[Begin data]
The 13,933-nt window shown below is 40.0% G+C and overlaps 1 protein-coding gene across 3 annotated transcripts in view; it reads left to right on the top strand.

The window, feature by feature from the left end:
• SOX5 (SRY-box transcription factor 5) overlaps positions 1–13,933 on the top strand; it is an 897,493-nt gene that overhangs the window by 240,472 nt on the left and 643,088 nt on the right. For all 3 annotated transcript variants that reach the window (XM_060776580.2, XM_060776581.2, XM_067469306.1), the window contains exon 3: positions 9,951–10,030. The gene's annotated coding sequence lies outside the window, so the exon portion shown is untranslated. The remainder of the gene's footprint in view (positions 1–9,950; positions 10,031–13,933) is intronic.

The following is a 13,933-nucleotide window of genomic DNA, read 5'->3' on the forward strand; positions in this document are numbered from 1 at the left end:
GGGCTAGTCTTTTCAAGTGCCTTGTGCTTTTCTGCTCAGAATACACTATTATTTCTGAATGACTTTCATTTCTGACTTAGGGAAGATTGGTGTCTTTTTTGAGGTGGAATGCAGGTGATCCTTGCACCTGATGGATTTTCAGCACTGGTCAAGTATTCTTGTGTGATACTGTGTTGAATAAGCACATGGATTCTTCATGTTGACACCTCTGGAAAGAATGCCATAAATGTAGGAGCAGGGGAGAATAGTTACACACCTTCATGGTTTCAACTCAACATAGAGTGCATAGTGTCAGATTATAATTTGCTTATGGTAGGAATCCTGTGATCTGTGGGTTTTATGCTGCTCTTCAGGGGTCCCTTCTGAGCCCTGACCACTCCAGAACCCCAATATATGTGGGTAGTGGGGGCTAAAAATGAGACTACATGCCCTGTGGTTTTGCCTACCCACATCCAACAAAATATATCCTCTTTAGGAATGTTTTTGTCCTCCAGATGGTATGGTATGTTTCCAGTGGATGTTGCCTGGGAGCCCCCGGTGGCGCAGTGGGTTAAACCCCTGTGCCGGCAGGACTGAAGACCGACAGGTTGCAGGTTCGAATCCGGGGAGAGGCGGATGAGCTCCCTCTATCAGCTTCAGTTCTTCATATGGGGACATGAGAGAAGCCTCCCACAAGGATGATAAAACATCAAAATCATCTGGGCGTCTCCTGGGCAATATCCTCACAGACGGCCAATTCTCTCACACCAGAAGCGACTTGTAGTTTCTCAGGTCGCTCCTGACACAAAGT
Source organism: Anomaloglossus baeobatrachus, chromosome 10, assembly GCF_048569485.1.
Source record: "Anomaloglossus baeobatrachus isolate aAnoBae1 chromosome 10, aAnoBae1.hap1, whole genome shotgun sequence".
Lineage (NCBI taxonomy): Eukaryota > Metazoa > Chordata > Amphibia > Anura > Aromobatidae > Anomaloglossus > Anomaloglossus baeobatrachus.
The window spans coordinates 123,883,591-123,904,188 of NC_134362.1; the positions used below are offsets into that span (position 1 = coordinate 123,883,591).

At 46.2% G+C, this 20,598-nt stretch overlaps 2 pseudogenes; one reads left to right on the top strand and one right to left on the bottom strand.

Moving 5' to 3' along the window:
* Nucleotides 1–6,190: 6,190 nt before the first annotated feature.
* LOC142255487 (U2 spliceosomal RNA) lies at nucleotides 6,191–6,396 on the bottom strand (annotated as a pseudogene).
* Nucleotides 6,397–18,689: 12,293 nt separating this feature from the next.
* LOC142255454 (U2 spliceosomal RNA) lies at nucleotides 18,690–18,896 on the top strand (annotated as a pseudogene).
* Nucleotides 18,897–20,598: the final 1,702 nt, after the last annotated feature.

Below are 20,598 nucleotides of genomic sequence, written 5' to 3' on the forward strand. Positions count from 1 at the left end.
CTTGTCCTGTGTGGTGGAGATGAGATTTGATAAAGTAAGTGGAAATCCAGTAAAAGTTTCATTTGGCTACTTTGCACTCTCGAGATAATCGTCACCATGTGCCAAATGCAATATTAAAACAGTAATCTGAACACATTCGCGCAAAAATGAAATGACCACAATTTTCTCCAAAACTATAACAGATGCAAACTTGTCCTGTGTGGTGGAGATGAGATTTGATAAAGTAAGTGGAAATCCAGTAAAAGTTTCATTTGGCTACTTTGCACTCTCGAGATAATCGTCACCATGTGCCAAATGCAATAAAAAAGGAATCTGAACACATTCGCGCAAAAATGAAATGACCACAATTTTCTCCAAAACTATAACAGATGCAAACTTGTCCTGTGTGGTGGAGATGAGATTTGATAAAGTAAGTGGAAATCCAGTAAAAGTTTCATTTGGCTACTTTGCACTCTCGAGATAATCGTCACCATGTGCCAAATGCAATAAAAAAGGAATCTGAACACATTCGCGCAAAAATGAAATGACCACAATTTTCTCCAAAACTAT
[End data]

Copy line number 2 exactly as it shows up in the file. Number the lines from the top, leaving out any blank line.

The window, feature by feature from the left end: